Their analysis begins with a cogent summary of the science and history of multilateral negotiations as well as a discussion that situates climate change in a North–South context and addresses crucial questions of equity. However, rather than this forming the bulk of the book, as is often the case with introductory reviews of climate change, it is instead the foundation for a more wide-ranging analysis. Drawing on both the advantages and shortcoming of regime and global governance perspectives, they provide a coherent way to conceptualize the global response to climate change by reconceptualizing conventional thinking about the climate change problem and the nature of global politics and governance. They describe their tasks as consisting of:
acknowledging the multi-scale, multi-actor and embedded nature of the climate governance challenge, by opening up our analysis of the sites of climate governance, considering the relation between state and non-state actors in terms of who is governing climate change, examining the processes through which climate governance is being achieved, and using alternative concepts of power in order to understand why, and with what consequences, climate governance is taking place. (p. 15)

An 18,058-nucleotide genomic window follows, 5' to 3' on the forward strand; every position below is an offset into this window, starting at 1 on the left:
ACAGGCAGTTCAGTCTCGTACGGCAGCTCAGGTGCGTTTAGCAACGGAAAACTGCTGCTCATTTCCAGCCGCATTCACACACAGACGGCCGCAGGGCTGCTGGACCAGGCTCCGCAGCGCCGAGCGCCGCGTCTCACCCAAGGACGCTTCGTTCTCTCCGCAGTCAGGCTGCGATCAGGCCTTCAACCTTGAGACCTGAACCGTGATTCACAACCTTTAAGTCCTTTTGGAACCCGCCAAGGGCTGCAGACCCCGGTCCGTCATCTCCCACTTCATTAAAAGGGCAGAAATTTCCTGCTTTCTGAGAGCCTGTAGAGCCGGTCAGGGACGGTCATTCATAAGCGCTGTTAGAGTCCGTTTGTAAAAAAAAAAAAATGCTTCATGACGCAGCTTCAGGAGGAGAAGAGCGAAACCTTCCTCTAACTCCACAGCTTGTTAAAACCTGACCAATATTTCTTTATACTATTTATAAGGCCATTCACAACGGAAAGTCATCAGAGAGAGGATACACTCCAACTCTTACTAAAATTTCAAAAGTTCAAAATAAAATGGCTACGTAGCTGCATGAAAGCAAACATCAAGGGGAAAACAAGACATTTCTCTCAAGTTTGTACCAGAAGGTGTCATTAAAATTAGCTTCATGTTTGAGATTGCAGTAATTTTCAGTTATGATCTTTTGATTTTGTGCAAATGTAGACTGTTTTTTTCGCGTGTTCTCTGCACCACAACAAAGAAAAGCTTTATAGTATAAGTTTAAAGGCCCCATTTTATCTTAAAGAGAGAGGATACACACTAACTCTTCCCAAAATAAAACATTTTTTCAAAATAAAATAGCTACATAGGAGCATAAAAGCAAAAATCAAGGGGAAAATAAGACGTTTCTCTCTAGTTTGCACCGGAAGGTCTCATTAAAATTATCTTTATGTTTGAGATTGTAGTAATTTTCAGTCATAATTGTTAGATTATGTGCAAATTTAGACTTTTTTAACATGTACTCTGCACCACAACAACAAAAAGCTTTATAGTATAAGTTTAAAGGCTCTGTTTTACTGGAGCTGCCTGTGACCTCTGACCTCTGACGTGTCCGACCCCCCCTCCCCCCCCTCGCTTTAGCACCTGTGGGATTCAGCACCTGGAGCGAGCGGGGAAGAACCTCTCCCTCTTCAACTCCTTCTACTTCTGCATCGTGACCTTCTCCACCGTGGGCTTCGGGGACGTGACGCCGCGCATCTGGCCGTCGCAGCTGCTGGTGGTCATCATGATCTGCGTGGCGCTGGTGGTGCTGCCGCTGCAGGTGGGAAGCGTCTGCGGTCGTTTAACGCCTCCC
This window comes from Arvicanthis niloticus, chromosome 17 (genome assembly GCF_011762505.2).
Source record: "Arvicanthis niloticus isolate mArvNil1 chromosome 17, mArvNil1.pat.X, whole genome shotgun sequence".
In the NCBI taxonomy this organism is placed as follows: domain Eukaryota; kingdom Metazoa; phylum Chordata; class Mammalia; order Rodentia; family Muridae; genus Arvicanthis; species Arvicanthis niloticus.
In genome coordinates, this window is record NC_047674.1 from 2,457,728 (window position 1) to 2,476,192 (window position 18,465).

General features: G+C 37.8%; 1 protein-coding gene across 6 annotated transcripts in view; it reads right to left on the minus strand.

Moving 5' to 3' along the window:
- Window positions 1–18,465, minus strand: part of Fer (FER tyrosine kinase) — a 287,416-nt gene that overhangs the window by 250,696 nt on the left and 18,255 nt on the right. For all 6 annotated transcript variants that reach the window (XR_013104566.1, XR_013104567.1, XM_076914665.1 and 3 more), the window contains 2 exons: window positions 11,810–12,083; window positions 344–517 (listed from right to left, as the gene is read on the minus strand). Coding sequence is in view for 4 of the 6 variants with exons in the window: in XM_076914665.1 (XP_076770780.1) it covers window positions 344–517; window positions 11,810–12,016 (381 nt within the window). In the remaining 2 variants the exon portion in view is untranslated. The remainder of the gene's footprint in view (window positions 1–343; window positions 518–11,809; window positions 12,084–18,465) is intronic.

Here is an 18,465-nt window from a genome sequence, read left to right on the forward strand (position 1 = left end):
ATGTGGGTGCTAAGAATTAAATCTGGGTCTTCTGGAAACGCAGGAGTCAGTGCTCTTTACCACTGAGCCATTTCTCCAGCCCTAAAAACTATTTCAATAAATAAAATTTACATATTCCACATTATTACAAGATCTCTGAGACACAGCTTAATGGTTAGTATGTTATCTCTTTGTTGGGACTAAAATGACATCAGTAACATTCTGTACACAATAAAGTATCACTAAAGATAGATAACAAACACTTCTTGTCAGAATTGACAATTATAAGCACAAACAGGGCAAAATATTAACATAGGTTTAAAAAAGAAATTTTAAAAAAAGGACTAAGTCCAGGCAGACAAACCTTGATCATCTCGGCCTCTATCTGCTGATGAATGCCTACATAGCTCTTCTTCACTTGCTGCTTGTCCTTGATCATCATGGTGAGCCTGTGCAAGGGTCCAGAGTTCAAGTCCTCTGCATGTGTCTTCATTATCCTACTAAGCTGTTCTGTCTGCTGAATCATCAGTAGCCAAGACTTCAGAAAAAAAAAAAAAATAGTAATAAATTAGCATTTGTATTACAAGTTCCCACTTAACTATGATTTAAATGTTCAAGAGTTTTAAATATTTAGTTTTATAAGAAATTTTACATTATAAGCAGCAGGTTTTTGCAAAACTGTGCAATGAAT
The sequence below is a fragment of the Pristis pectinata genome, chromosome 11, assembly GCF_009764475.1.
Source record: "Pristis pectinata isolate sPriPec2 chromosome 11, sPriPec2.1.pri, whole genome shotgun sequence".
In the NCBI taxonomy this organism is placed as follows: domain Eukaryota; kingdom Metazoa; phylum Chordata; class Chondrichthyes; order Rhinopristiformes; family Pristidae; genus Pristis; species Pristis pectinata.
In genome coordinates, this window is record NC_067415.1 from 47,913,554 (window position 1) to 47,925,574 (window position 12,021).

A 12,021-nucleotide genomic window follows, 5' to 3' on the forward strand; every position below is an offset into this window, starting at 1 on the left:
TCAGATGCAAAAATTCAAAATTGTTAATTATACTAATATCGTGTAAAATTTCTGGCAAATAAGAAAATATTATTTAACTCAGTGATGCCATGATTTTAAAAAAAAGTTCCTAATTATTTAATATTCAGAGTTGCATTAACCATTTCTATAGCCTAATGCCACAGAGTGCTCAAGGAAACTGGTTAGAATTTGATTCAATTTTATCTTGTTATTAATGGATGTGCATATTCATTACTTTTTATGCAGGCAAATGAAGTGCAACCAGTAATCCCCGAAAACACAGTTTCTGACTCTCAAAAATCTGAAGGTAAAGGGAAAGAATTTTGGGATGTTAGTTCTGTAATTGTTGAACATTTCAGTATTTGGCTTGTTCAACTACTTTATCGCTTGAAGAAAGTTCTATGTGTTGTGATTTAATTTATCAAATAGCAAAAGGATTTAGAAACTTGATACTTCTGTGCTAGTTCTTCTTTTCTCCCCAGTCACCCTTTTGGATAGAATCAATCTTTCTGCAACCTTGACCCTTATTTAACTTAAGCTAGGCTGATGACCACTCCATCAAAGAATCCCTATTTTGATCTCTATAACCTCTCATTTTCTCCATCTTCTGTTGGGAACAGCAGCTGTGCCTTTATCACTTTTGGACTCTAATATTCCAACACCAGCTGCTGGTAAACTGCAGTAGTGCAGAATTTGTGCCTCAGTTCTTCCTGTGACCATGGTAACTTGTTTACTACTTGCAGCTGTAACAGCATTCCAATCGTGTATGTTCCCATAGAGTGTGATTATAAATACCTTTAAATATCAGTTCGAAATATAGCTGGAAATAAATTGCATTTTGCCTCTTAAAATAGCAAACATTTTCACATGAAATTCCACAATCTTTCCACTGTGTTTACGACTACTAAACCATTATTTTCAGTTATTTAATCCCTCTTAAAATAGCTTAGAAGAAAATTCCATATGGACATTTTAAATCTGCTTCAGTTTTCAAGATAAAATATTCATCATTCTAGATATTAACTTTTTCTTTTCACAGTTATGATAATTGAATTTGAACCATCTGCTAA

This is an enormous agenda and one that cannot be fully accomplished in a brief 114-page monograph, but Bulkeley and Newell's goals and directions are the correct ones—climate change does challenge conventional understanding of governance and politics and our scholarship and teaching must adjust to this reality. Fully articulating and analyzing the dynamics just mentioned is not the goal of the book, rather the re-conceptualization itself and outlining the scholarly and practical challenges inherent in the new perspective is the accomplishment both sought and achieved. Further, it is achieved in a way that is useful for both students and scholars seeking to understand where the study of global climate governance needs to go.
Chapters 3–5 are crucial in this respect in that they introduce and analyze how governance of climate change is proceeding beyond the traditional multilateral channels. Through both general discussion and the use of brief, focused examples, they reveal how transnational, local community-based, and private sector initiatives have emerged and sought to govern climate change. The authors delineate three types of transnational initiatives that look to address climate change outside the formal international process by linking actors across national borders—networks of cities and subnational governments, public–private partnerships, and corporate efforts at self-regulation. At the community level, the focus is on truly grassroots efforts to address climate change like community forest management and the Transition Towns movement. Private governance examines efforts toward self-regulation and the nascent emergence of carbon markets.